'Many interpretations'

Forty-five years after the events at the white-clapboard Knights of Columbus Hall at 1010 Frederick Road, Catonsville residents remain deeply divided over the meaning of the demonstration by The Nine — all of whom were eventually tried, convicted and sentenced to prison for destroying government property and interfering with the draft.


"There's always been ambivalence in Catonsville," said historian Shawn Francis Peters, a Catonsville native who today teaches at the University of Wisconsin and recently authored a highly regarded book on the subject, "The Catonsville Nine: A Story of Faith and Resistance in the Vietnam Era," Oxford University Press.

"At the time it happened, I think lots of people in Catonsville thought it was just an embarrassment, and that it had given the town a bad name," Peters said. "And today there's no monument to The Nine [in town]. But they did have an impact on many peace activists, and they do have [their admirers in Catonsville].

"I think we still have this ambiguity about the event, and there are so many different interpretations that I don't think you can settle on a fixed, best meaning."

Maureen Keck, a 73-year-old lifelong Catonsville resident who lives on Oak Drive only two blocks from the site of the raid, agrees with Peters that its meaning is difficult to evaluate.

"I was a Catholic who was proud of what many Catholic activists were doing back in the Sixties," she recalled. "I remember an action to integrate Gwynn Oak Park. And I did think the Vietnam War was a tragic mistake. To this day, I have a sign on my lawn: 'War is not the answer'

"But I also believe the Catonsville Nine probably went too far, and I understand why some believed there was arrogance in Phil Berrigan. The demonstrators destroyed government property, and Mary Murphy was slightly injured."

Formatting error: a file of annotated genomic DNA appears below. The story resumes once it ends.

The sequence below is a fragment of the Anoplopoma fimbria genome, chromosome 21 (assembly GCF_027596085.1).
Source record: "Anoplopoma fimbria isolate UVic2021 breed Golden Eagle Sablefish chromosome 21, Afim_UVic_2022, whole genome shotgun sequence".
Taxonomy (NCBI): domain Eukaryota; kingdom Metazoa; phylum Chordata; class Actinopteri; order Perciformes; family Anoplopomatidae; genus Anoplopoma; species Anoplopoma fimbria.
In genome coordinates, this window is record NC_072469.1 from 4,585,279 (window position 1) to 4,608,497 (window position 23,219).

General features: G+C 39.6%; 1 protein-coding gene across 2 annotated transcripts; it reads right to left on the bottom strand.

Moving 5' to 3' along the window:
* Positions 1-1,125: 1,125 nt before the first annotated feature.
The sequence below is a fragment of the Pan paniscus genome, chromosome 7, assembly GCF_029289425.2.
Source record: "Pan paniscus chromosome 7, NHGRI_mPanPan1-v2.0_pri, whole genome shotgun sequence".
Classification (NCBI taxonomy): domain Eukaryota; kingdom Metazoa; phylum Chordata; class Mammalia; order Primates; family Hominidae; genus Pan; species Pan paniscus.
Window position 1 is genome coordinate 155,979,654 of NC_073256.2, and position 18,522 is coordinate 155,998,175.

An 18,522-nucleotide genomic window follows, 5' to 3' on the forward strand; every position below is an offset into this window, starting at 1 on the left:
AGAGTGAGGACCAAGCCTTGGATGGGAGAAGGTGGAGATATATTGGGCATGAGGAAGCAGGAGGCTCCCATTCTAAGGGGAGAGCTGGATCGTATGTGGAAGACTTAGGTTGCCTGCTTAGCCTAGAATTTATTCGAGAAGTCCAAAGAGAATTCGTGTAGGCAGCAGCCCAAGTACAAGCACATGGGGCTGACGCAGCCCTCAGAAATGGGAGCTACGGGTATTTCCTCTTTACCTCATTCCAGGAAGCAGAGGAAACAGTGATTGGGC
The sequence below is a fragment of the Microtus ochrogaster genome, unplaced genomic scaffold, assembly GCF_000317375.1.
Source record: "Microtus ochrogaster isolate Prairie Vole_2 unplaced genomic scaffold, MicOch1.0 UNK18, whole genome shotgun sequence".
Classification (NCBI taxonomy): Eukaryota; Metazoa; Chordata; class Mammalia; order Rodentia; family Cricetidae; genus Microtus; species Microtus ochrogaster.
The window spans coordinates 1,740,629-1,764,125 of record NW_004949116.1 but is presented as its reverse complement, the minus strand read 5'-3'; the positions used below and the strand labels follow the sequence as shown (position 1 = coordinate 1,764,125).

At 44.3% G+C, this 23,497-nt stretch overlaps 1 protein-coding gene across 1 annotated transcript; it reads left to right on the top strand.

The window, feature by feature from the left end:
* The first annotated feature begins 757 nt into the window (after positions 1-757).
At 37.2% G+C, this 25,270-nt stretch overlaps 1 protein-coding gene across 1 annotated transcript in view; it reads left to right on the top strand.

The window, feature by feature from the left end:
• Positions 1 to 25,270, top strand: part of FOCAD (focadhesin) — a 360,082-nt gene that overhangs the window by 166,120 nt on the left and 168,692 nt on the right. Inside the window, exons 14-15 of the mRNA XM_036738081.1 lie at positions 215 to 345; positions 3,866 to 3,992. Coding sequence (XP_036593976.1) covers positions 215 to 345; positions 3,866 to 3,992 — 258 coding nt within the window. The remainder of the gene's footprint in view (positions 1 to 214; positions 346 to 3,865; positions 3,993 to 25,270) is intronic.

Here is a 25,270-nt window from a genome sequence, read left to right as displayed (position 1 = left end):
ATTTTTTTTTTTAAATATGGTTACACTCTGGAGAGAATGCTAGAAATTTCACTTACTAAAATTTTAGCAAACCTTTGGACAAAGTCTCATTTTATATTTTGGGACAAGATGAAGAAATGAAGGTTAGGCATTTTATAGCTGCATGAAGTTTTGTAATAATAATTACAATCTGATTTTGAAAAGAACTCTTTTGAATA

But Keck also confessed to feeling "a bit of chauvinism," while pointing out: "I love Catonsville — and that event put us on the map."

Another longtime resident with ambivalent feelings about The Nine is Mary Murphy's daughter, 73-year-old Mim Murphy Quaid, who noted with some irony that her mother had been seen as a "hero" during World War II and the Korean War, when she volunteered for the tedious job of running local draft boards.

Even more ironically, Mim Quaid was herself a Vietnam War-protester who frequently marched in 1960s antiwar demonstrations, although she "never blamed my mother for the war."

Describing the long-term impact of the raid, Quaid said that both her mother and Philip Berrigan had "mellowed" in later years (Murphy died in 2001 and Berrigan a year later) and that they'd sat down to dinner with some other members of The Nine more than a dozen years ago. During the meal, she said, the two former antagonists had engaged in an emotional conversation.

"I thought that evening brought closure to her," said Quaid, "and I've never forgotten what she said on the ride home.

"She told me, 'All these years, I've thought the Catonsville Nine were devils — and really, they're just people."